Periscope and Meerkat are currently the new digital darlings. The live-streaming apps that are taking social media by storm. Meerkat, which saw its long-awaited release after it wowed tech journalists at SXSW earlier this year is facing off against Twitter’s homegrown competitor, Periscope, in what tech media is billing a battle for the ages.
But let’s be a little more realistic. These are just two of the millions of apps published every day. Let’s not get it twisted, they’re pretty decent and with the press backing them, they have every chance of succeeding. In fact, it seems like Periscope has already won the battle for Twitter, with Meerkat moving it’s service onto Facebook.
Right now though, nobody really knows what to do with either app. Citizen journalists are salivating at the chance to live-stream breaking news, and celebrities’ PR managers are gearing up to show the ‘real’ side of their clients. The rest of us though, we’re just sat here showing people the inside of our fridges… #showusyourfridge
The early days of a technology are often the most fun though, when people are still trying to get to grips with the concept, innovators are free to try out their most crazy ideas. There are no set conventions or best practices, and it’s often these early adopters who define the technology itself.
Take, for example, Snapchat. When it rose to popularity in 2012, public perception was so negative that the co-founder had to announce that the app was not solely for sexting and in fact had a range of other uses. Brands and companies, as well as innovative individuals, agreed and started using Snapchat in new ways. Fast forward to 2015 and Snapchat has become a respected marketing tool.
So while today we’re puzzling over Periscope and musing over Meerkat, in a few years we might see them as an integral tool for increasing transparency and connecting with supporters by using it for…
Engaging with your donors is crucial and Periscope gives the perfect opportunity to do this. Not only does it offer you an easy way to broadcast live to your followers, but it also enables people to tweet questions to you. This can turn any occasion into an impromptu Q&A.
If you can create a connection with your supporters on a personal level you’ll not only show people that you are confident in being clear and transparent, but you’ll also likely increase trust. Be wary though, unlike journalists, the internet demands the truth. If you go into a Q&A purely as a marketing exercise, you’ll get found out. Be genuine, be personable and most importantly be ready to answer questions about the bad stuff as well as the good. People will appreciate the honesty and transparency. But let’s stay on topic and talk about Rampart here.
A day in the life
When it comes to things we don’t know about, we make a lot of assumptions. To some, being a charity manager may sound like an easy job, but without having the knowledge of what actually goes on they don’t know if that’s true or not. Simply put they don’t do your job, they don’t know how it works. So why not educate people?
Show people what goes on behind the scenes. It might sound boring to you, but that’s because you do it everyday. To someone else, it can be fascinating to see how things work. We’re used to seeing the results of charitable actions, but not the hard work that goes into them. Even better, it’ll also give people a greater understanding of the importance of charity.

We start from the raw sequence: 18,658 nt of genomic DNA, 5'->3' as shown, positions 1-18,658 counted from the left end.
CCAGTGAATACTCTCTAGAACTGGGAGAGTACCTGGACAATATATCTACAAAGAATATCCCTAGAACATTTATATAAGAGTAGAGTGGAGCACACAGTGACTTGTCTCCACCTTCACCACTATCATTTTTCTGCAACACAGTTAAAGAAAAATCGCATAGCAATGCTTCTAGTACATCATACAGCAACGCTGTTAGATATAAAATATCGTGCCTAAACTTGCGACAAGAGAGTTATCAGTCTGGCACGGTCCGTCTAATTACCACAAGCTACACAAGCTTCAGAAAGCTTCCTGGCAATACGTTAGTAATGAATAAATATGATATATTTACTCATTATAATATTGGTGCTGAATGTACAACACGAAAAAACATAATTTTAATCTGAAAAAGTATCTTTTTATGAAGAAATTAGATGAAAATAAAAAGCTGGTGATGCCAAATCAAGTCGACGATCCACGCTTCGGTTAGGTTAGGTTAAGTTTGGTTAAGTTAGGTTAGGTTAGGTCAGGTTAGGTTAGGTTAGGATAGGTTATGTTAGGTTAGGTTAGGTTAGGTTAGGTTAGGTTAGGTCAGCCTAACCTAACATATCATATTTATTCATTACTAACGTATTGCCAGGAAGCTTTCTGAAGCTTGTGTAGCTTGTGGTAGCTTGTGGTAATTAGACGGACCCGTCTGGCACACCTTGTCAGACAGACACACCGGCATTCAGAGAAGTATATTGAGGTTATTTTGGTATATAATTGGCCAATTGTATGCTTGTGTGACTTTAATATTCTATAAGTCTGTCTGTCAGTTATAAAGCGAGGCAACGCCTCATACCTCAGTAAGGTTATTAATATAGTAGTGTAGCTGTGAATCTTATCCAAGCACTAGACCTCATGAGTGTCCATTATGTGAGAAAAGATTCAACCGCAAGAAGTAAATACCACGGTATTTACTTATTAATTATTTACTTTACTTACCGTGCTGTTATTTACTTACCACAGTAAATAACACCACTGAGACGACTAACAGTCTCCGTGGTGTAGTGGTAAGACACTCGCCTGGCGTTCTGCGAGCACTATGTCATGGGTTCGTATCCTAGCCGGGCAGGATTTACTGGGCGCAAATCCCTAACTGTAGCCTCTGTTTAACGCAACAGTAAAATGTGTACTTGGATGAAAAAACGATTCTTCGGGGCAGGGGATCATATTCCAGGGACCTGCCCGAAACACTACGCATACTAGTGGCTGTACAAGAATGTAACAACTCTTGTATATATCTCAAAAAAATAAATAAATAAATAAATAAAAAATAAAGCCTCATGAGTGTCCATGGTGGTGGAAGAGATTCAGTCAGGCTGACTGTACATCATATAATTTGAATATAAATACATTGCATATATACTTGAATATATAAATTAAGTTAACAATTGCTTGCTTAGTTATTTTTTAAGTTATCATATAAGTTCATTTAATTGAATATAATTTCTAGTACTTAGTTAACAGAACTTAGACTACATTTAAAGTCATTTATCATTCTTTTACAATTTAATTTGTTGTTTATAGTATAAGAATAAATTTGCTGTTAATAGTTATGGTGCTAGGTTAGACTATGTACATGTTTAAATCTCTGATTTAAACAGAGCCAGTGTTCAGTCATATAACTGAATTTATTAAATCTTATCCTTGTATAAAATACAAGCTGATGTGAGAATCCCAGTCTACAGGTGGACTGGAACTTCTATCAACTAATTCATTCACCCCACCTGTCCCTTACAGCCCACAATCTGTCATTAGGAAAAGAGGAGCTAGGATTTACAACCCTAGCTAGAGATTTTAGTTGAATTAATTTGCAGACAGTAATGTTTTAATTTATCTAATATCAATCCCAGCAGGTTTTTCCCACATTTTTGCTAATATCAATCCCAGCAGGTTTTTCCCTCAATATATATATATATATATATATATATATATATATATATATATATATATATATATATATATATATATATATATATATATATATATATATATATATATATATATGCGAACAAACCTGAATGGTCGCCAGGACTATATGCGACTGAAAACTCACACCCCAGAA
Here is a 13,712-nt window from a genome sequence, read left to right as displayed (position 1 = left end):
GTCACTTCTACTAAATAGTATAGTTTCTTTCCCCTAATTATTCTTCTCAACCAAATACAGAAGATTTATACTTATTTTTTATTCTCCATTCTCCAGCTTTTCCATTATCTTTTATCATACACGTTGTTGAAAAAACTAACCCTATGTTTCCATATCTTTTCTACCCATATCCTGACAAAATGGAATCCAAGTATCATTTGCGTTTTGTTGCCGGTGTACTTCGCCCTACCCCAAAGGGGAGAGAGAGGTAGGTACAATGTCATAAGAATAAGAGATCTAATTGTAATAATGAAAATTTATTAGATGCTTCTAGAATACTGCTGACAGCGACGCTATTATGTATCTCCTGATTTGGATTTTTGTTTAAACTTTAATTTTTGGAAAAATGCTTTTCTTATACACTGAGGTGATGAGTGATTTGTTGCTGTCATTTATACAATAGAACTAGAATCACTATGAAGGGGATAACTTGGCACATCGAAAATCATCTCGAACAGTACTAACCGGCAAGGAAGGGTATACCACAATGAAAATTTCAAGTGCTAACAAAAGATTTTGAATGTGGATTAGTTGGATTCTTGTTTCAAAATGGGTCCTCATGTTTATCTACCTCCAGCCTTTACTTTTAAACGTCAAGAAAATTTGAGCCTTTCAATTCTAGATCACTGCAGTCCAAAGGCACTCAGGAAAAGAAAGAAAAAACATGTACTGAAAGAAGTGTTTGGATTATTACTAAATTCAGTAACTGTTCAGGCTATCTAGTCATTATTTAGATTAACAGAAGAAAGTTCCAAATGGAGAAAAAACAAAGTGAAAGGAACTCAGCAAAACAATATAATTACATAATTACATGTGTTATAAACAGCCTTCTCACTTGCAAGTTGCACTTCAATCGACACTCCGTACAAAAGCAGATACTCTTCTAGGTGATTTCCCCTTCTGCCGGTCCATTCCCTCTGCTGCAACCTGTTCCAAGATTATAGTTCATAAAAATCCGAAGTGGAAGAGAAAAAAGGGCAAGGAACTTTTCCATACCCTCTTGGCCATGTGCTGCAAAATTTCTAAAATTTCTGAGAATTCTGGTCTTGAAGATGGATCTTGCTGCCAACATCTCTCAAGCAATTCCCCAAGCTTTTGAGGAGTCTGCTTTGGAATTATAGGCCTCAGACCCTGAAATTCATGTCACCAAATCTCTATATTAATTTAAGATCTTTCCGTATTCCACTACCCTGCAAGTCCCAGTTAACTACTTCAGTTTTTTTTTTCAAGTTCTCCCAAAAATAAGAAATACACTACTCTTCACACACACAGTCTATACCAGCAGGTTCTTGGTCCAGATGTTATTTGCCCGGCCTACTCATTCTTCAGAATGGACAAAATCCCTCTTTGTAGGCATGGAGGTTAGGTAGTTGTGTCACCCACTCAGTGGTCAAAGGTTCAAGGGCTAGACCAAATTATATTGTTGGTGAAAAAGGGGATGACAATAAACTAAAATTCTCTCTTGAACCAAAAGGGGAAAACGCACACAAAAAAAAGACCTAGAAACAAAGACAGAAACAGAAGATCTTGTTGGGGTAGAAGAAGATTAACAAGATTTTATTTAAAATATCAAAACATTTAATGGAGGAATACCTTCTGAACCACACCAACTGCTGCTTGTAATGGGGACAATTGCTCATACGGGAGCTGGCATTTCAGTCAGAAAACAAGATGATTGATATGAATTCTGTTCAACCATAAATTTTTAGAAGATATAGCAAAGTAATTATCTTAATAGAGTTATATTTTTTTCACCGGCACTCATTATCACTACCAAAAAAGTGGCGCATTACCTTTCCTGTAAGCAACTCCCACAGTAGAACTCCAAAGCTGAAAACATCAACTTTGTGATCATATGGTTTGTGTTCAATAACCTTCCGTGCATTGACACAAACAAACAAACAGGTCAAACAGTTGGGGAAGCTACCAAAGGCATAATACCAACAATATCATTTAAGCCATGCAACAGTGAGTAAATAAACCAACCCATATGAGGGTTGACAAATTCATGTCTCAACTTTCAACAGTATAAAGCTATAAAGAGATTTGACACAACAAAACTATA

Often supporting someone who is fundraising can be quite a passive activity. for example let’s take one of the most well-know fundraisers, the marathon run. As a sponsor all you do is write your name down on a form. Then, a few weeks later, someone tells you they ran a marathon, and you give them the money for it. From the fundraiser’s point of view it’s completely different though.
After they get those donation pledges – the real work begins, the hours of training, the practice runs, and the big race itself. In the time between taking pledges and actually collecting them, the fundraiser may have ran hundreds of miles without anyone knowing. Periscope allows a fundraiser to show all the work they’re putting in though. Each run could be streamed to an audience and instead of one big event, it becomes many.
Live-streamed events have become increasingly successful with Twitch.tv and YouTube allowing users to stream events from their desktop. In 2015, gamers managed to raise $1,575,000 with a week-long event called Awesome Games Done Quick, where people competed to complete video game as quickly as possible. What Periscope does though is unshackle these events from desks and allows them to be done anywhere and anyhow.
Behind the scenes
No matter what you do, there’s going to be moments in your job that make you really appreciate what you do. If you get to meet a celebrity, or a respected expert; whether you get to ride in an air ambulance or you get to hold just the cutest puppy; these are the experiences that audiences would love to live vicariously through you. Indulge people, let them get to see firsthand things that you have the privilege to do.
Prove that you’re doing stuff
Just be transparent, if you’re doing good stuff then show it off. Scared of showing off what you do? That’s fair enough, the internet can be a scary place. But if you’re doing a good job, you’ll see the effects, and if you’re not, then you’ll get some constructive criticism.
Periscope’s greatest use is as a tool of transparency. Sometimes it’s easy to forget that charities aren’t just businesses, they’re made up of many passionate individuals who are fighting for a cause. Used as a window to show this, Periscope has a power far greater than just any another app.
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